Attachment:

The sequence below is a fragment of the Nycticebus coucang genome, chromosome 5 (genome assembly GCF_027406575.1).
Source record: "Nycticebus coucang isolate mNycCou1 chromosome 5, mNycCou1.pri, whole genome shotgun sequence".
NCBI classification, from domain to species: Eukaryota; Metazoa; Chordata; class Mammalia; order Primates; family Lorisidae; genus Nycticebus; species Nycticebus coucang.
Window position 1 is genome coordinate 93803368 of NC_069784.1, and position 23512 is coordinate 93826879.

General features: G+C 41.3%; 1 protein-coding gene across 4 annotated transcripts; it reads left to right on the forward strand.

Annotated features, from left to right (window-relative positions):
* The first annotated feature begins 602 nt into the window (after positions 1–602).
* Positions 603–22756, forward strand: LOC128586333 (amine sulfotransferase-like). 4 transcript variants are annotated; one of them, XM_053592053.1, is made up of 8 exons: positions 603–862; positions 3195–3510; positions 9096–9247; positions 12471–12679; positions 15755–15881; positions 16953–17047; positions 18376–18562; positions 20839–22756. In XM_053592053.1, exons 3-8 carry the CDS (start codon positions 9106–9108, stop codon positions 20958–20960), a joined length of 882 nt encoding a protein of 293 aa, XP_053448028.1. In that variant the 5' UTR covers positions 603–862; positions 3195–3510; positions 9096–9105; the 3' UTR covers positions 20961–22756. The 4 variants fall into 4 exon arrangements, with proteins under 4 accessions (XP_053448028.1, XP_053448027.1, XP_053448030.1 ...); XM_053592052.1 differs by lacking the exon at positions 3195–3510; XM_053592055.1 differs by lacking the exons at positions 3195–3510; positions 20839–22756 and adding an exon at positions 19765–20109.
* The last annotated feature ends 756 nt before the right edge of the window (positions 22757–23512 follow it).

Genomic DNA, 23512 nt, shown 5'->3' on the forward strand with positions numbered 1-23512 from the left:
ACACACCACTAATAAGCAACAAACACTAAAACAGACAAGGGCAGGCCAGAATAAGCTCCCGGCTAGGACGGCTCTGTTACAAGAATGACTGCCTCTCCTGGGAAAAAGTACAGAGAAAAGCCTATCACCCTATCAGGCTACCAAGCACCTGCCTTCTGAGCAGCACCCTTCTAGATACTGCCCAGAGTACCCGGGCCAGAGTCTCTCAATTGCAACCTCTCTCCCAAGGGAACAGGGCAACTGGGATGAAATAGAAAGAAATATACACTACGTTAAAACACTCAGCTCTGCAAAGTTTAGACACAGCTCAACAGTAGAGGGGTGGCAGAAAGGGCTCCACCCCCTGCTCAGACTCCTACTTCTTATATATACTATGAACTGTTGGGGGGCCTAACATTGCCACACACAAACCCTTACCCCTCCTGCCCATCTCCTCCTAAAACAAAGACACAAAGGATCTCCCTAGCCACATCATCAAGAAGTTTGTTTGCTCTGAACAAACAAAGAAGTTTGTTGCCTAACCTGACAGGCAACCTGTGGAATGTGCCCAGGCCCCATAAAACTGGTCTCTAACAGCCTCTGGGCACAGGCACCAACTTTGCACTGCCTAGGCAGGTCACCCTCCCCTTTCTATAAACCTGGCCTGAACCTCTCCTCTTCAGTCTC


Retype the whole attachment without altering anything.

The sequence below is a fragment of the Nycticebus coucang genome, chromosome 5 (genome assembly GCF_027406575.1).
Source record: "Nycticebus coucang isolate mNycCou1 chromosome 5, mNycCou1.pri, whole genome shotgun sequence".
NCBI classification, from domain to species: Eukaryota; Metazoa; Chordata; class Mammalia; order Primates; family Lorisidae; genus Nycticebus; species Nycticebus coucang.
Window position 1 is genome coordinate 93803368 of NC_069784.1, and position 23512 is coordinate 93826879.

General features: G+C 41.3%; 1 protein-coding gene across 4 annotated transcripts; it reads left to right on the forward strand.

Annotated features, from left to right (window-relative positions):
* The first annotated feature begins 602 nt into the window (after positions 1–602).
* Positions 603–22756, forward strand: LOC128586333 (amine sulfotransferase-like). 4 transcript variants are annotated; one of them, XM_053592053.1, is made up of 8 exons: positions 603–862; positions 3195–3510; positions 9096–9247; positions 12471–12679; positions 15755–15881; positions 16953–17047; positions 18376–18562; positions 20839–22756. In XM_053592053.1, exons 3-8 carry the CDS (start codon positions 9106–9108, stop codon positions 20958–20960), a joined length of 882 nt encoding a protein of 293 aa, XP_053448028.1. In that variant the 5' UTR covers positions 603–862; positions 3195–3510; positions 9096–9105; the 3' UTR covers positions 20961–22756. The 4 variants fall into 4 exon arrangements, with proteins under 4 accessions (XP_053448028.1, XP_053448027.1, XP_053448030.1 ...); XM_053592052.1 differs by lacking the exon at positions 3195–3510; XM_053592055.1 differs by lacking the exons at positions 3195–3510; positions 20839–22756 and adding an exon at positions 19765–20109.
* The last annotated feature ends 756 nt before the right edge of the window (positions 22757–23512 follow it).

Genomic DNA, 23512 nt, shown 5'->3' on the forward strand with positions numbered 1-23512 from the left:
ACACACCACTAATAAGCAACAAACACTAAAACAGACAAGGGCAGGCCAGAATAAGCTCCCGGCTAGGACGGCTCTGTTACAAGAATGACTGCCTCTCCTGGGAAAAAGTACAGAGAAAAGCCTATCACCCTATCAGGCTACCAAGCACCTGCCTTCTGAGCAGCACCCTTCTAGATACTGCCCAGAGTACCCGGGCCAGAGTCTCTCAATTGCAACCTCTCTCCCAAGGGAACAGGGCAACTGGGATGAAATAGAAAGAAATATACACTACGTTAAAACACTCAGCTCTGCAAAGTTTAGACACAGCTCAACAGTAGAGGGGTGGCAGAAAGGGCTCCACCCCCTGCTCAGACTCCTACTTCTTATATATACTATGAACTGTTGGGGGGCCTAACATTGCCACACACAAACCCTTACCCCTCCTGCCCATCTCCTCCTAAAACAAAGACACAAAGGATCTCCCTAGCCACATCATCAAGAAGTTTGTTTGCTCTGAACAAACAAAGAAGTTTGTTGCCTAACCTGACAGGCAACCTGTGGAATGTGCCCAGGCCCCATAAAACTGGTCTCTAACAGCCTCTGGGCACAGGCACCAACTTTGCACTGCCTAGGCAGGTCACCCTCCCCTTTCTATAAACCTGGCCTGAACCTCTCCTCTTCAGTCTC